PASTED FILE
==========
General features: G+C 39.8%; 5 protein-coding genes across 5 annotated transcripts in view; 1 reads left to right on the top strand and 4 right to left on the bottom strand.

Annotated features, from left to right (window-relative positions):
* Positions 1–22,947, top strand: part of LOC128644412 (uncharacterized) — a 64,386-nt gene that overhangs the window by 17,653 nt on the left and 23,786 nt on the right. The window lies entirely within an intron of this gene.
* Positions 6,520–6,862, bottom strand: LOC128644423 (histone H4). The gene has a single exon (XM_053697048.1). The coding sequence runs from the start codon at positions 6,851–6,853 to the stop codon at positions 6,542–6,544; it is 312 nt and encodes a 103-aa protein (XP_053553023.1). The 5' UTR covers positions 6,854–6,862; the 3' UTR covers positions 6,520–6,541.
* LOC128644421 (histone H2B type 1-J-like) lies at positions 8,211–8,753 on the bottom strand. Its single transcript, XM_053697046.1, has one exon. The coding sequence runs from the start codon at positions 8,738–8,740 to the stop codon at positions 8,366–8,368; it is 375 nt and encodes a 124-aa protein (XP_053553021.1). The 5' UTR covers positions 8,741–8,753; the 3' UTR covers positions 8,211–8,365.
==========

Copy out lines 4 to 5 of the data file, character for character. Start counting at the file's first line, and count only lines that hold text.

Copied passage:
* Positions 6,520–6,862, bottom strand: LOC128644423 (histone H4). The gene has a single exon (XM_053697048.1). The coding sequence runs from the start codon at positions 6,851–6,853 to the stop codon at positions 6,542–6,544; it is 312 nt and encodes a 103-aa protein (XP_053553023.1). The 5' UTR covers positions 6,854–6,862; the 3' UTR covers positions 6,520–6,541.
* LOC128644421 (histone H2B type 1-J-like) lies at positions 8,211–8,753 on the bottom strand. Its single transcript, XM_053697046.1, has one exon. The coding sequence runs from the start codon at positions 8,738–8,740 to the stop codon at positions 8,366–8,368; it is 375 nt and encodes a 124-aa protein (XP_053553021.1). The 5' UTR covers positions 8,741–8,753; the 3' UTR covers positions 8,211–8,365.